• Change Your Lures…Diversity May Be the Key


“There’s nothing new about the notable crossover between largemouth bass fishing and coastal fishing… but if there’s one thing saltwater anglers can take from their freshwater counterparts, it’s diversity.

”Visit the takeoff for practically any bass tournament and the average angler will have at least a half-dozen different baits tied onto the rods laying across the deck….”

Please visit this link to read the full article: Outdoor Life


10 May 2015

• Connecticut, Long Island Sound, Housatonic River Saltwater Fishing Report: 09 May 2015



Saturday morning was not a copy of the previous two days. Sunshine, warm, gentle breezes? Nope. Cloudy, foggy, chilly, and winds gusting out of the east.

Val S. and I were dressed for it...four layers including a windbreaker, but the chill still crept in. Where's the St. Bernard with the cask of brandy when you need him?



Looks as though the marsh edges have suffered more greatly this year than in previous years. Perhaps it's because of ice damage during this past, lovely winter?


We went up the Housatonic to an area where the striped bass had been congregating recently, and Val was promptly into a striper on the fly rod.


It was one of those rare days when the fish were more interested in taking flies than in grabbing swim baits.

Here, Val is apologizing for catching yet another striper while I'm still fishless.

It was at about this point that Mark M. came alongside in his boat to say hi. I'd been watching him catch one fish after another using spinning gear and asked him what was his secret. He showed me the bait he was using [one we did a post on a few days ago] and told me he was casting out, counting to five, and then bringing the bait back in with sharp jerks. He also had some nice comments to make about this blog...which, of course, I appreciated; it's so seldom one gets feedback on this sort of thing.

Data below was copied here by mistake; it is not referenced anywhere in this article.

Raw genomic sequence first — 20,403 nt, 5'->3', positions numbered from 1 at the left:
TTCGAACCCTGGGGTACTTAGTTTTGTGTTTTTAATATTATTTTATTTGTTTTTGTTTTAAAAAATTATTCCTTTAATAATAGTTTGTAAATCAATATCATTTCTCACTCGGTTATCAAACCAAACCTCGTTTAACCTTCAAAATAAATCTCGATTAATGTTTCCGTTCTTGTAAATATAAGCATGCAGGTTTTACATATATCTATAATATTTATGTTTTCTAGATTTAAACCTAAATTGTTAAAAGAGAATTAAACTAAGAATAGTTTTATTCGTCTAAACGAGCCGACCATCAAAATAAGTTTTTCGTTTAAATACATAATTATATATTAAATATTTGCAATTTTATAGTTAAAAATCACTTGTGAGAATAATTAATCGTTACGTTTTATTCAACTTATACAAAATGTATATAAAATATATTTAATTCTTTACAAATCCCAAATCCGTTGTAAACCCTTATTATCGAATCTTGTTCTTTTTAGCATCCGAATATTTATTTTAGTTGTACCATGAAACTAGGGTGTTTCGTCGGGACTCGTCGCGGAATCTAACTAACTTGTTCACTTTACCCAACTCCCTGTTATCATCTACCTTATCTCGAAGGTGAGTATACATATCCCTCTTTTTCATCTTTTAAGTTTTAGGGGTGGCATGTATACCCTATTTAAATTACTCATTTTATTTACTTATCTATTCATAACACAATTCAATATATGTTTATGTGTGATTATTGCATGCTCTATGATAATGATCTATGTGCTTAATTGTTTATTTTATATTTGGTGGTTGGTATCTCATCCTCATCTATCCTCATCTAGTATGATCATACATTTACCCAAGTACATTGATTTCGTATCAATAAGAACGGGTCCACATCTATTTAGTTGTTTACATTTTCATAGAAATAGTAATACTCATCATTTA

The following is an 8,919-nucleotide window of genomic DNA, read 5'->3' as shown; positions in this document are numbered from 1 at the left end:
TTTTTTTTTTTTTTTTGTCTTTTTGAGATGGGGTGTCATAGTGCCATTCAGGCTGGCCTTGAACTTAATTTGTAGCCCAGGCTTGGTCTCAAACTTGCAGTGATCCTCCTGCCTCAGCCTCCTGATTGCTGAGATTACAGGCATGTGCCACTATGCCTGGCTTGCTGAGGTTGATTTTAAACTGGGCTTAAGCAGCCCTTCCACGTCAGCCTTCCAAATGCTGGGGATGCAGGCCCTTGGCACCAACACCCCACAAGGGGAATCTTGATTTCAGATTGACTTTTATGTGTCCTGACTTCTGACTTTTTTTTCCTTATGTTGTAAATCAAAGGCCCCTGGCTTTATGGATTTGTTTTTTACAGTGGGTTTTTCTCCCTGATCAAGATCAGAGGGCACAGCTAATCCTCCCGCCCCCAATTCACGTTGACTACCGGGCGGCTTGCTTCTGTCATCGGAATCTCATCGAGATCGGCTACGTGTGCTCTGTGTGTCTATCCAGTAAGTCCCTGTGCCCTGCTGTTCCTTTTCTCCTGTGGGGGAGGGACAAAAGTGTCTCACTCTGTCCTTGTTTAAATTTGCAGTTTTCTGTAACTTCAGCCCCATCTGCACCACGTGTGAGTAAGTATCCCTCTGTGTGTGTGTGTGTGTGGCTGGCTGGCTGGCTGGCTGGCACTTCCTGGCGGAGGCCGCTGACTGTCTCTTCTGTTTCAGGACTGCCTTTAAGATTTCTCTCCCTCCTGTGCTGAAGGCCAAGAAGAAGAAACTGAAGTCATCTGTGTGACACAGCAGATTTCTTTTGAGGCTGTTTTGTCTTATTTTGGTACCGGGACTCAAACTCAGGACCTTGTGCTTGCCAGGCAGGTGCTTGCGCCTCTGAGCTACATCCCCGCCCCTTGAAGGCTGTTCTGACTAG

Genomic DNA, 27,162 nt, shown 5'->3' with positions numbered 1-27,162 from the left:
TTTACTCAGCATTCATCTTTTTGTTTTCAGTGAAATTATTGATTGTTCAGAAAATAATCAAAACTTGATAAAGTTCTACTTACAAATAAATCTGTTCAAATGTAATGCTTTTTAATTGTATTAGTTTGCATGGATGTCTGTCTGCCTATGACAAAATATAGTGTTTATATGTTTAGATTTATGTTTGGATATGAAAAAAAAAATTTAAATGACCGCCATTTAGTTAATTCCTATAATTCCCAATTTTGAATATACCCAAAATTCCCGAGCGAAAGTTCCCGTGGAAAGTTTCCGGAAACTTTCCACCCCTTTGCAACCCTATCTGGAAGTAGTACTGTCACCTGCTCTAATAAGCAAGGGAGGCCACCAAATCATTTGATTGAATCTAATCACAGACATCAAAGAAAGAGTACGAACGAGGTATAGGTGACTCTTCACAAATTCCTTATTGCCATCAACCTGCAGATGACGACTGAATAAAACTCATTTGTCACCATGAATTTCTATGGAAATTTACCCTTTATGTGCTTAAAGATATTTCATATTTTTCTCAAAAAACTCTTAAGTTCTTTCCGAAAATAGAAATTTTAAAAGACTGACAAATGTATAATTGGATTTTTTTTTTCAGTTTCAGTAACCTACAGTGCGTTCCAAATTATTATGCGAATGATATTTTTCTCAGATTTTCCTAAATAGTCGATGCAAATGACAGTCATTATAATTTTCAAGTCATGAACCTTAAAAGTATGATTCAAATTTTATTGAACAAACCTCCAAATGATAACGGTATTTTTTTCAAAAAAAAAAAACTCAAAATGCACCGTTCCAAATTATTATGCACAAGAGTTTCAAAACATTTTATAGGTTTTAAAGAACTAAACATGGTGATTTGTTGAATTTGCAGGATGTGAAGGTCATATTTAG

So I tried casting out, counting to five, and then bringing the bait back in with sharp jerks...and promptly hooked three fish on three successive casts.

Clearly, Mark M. knows what he's doing out there.

Photo is one of Val's fish with a blue/white Lefty's deceiver in it's lip.



Mark was kind enough to send me an email in which he said, "I’ve been fishing the Housy for about 4 years now - pretty much just during the late fall/winter (of course the dang ice put a stop on that early this past year) and into the springtime. It’s an amazing fishery that most people who only casually fish (or don’t fish at all) find it hard to believe the number of fish I tell them that winter-over there and think my buddies and I who go are crazy for fishing in sub-freezing temps just to keep a tight line. Once the winter-over fish head way down to the south as they seem to be doing now and fresh migrating stripers finally get back into the eastern sound – as I expect they will in full force this coming week – we switch over to striper fishing in the lower CT River and points east along the coast.

"With that said, I think yesterday might be my last trip to the Housy until next November...."

This is probably a good move on Mark's part as the fish in the Housatonic seem more scattered and more difficult to find with each successive trip.



Elegant Canada Goose


Work goes on even on the weekends for some folk.

We won't see Val for a while as he's off to Costa Rica [if the volcanos don't close the airports in CR again]; hopefully, he'll forward us some fish photos from there that we can post on this blog.


Source: ConnecticutSaltwaterFishing.com